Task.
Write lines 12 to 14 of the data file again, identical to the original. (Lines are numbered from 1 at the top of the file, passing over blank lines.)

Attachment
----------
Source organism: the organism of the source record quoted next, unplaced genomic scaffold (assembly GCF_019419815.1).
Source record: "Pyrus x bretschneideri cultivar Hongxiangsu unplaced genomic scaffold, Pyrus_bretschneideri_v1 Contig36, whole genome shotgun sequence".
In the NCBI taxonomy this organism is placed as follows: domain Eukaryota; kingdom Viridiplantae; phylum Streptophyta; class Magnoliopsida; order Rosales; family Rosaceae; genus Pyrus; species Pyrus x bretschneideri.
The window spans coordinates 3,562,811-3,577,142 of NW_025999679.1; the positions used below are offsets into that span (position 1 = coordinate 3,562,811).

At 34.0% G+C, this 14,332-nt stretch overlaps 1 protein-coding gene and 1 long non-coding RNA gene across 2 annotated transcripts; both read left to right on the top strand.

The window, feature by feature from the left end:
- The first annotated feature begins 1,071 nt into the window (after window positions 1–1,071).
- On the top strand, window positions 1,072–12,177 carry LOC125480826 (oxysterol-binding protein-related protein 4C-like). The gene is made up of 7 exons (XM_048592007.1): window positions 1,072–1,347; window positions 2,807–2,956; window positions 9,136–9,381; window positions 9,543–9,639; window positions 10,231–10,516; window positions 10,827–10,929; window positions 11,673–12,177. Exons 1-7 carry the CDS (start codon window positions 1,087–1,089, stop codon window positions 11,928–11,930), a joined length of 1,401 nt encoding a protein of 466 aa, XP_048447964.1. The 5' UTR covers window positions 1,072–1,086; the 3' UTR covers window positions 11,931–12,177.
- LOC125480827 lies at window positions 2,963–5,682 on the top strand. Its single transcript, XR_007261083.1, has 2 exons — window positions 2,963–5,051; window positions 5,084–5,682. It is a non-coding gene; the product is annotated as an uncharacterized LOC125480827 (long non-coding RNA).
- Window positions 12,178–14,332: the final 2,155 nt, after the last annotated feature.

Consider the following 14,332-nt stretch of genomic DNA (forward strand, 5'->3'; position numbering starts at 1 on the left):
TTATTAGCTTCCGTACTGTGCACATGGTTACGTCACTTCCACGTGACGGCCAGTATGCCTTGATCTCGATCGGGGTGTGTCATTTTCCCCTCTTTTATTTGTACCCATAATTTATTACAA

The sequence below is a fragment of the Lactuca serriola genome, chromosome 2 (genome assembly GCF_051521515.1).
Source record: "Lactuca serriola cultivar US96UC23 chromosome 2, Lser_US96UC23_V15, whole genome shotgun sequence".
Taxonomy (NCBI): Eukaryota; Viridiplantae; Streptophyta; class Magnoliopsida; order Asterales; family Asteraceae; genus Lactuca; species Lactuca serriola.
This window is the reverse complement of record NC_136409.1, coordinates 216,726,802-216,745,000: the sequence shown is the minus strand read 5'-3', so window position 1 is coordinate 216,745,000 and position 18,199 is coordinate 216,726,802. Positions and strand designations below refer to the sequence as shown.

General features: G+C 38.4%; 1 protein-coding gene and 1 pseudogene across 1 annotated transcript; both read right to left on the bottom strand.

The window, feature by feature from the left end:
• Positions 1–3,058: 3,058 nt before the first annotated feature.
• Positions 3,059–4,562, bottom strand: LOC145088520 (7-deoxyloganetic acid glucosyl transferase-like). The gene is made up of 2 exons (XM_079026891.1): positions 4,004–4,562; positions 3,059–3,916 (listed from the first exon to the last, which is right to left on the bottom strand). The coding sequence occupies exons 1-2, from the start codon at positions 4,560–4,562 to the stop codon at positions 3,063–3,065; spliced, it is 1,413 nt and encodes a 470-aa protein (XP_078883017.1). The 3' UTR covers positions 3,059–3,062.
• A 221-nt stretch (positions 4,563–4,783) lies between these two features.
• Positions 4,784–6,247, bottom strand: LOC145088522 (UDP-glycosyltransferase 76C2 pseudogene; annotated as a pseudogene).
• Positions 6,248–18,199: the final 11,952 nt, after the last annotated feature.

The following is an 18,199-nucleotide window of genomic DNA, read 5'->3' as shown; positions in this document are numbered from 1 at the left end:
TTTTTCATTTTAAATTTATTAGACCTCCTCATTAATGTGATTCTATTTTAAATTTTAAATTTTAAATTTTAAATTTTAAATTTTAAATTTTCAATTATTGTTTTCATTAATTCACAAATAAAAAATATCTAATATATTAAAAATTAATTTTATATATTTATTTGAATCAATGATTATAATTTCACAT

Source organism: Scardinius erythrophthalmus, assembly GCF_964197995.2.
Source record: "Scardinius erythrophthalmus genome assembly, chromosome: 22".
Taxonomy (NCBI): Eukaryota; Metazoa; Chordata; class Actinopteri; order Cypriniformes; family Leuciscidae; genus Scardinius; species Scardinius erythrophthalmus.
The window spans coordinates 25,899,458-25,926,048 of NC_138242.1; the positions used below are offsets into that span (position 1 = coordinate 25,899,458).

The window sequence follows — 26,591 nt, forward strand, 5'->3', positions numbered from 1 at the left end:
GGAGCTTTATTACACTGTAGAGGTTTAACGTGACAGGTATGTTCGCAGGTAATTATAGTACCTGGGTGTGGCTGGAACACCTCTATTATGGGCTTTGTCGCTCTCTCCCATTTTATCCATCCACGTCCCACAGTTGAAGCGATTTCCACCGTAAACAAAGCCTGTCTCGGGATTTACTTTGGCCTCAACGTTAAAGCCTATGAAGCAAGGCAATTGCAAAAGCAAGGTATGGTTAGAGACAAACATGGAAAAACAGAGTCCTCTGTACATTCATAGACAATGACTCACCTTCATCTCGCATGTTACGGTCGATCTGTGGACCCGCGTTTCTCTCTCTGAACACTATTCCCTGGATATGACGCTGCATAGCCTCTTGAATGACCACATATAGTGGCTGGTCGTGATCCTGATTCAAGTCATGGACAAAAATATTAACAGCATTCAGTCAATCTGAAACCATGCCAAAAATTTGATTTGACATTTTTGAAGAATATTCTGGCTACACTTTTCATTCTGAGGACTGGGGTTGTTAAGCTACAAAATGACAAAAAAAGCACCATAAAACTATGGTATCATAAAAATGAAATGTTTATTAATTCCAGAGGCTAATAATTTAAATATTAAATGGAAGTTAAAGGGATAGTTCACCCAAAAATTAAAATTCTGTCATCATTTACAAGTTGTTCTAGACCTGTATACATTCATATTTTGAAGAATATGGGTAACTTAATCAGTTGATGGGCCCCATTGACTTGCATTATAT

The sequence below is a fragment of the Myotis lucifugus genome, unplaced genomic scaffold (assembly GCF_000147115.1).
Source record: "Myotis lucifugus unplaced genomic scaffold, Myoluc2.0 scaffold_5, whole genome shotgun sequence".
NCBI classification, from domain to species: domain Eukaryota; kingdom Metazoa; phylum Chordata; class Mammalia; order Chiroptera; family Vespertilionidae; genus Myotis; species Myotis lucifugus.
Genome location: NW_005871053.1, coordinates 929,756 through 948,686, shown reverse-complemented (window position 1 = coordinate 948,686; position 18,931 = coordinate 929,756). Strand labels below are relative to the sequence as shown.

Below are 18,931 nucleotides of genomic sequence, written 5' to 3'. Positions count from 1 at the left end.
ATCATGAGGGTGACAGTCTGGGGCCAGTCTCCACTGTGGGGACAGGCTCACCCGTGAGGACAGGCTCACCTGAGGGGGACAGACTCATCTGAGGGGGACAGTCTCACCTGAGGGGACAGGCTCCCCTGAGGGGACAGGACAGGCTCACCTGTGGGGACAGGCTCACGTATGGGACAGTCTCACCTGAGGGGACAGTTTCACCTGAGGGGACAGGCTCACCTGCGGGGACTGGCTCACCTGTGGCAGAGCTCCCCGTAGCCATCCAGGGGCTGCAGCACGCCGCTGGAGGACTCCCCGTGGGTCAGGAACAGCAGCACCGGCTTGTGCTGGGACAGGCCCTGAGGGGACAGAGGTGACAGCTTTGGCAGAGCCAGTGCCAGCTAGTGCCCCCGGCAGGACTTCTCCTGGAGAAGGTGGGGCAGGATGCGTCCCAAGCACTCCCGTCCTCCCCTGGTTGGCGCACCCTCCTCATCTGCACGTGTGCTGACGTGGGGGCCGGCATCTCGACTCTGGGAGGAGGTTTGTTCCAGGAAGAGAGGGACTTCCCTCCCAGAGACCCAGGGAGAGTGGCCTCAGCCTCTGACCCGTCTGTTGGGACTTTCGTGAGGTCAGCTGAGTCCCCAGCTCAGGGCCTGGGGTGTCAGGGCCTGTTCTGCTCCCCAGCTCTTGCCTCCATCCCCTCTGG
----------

TTATTAGCTTCCGTACTGTGCACATGGTTACGTCACTTCCACGTGACGGCCAGTATGCCTTGATCTCGATCGGGGTGTGTCATTTTCCCCTCTTTTATTTGTACCCATAATTTATTACAA

The sequence below is a fragment of the Lactuca serriola genome, chromosome 2 (genome assembly GCF_051521515.1).
Source record: "Lactuca serriola cultivar US96UC23 chromosome 2, Lser_US96UC23_V15, whole genome shotgun sequence".